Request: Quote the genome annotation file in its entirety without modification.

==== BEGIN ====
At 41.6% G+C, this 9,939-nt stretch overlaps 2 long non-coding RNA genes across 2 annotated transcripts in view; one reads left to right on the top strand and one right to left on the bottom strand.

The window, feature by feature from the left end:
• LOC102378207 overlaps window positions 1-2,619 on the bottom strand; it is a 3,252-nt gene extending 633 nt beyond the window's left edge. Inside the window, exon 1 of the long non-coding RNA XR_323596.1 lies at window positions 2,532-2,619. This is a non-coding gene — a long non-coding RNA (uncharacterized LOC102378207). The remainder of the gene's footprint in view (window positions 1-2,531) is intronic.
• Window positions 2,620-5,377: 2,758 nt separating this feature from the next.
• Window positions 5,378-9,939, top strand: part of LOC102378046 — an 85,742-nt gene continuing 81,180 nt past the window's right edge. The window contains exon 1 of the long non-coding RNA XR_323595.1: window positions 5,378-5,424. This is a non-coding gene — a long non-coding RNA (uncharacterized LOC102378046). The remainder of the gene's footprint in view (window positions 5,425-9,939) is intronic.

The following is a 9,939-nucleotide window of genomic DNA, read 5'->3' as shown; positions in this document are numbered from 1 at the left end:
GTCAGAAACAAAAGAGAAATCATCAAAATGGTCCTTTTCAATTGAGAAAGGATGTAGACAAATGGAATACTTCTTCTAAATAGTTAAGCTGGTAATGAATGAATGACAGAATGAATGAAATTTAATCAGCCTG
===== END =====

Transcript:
At 41.6% G+C, this 9,939-nt stretch overlaps 2 long non-coding RNA genes across 2 annotated transcripts in view; one reads left to right on the top strand and one right to left on the bottom strand.

The window, feature by feature from the left end:
• LOC102378207 overlaps window positions 1-2,619 on the bottom strand; it is a 3,252-nt gene extending 633 nt beyond the window's left edge. Inside the window, exon 1 of the long non-coding RNA XR_323596.1 lies at window positions 2,532-2,619. This is a non-coding gene — a long non-coding RNA (uncharacterized LOC102378207). The remainder of the gene's footprint in view (window positions 1-2,531) is intronic.
• Window positions 2,620-5,377: 2,758 nt separating this feature from the next.
• Window positions 5,378-9,939, top strand: part of LOC102378046 — an 85,742-nt gene continuing 81,180 nt past the window's right edge. The window contains exon 1 of the long non-coding RNA XR_323595.1: window positions 5,378-5,424. This is a non-coding gene — a long non-coding RNA (uncharacterized LOC102378046). The remainder of the gene's footprint in view (window positions 5,425-9,939) is intronic.

The following is a 9,939-nucleotide window of genomic DNA, read 5'->3' as shown; positions in this document are numbered from 1 at the left end:
GTCAGAAACAAAAGAGAAATCATCAAAATGGTCCTTTTCAATTGAGAAAGGATGTAGACAAATGGAATACTTCTTCTAAATAGTTAAGCTGGTAATGAATGAATGACAGAATGAATGAAATTTAATCAGCCTG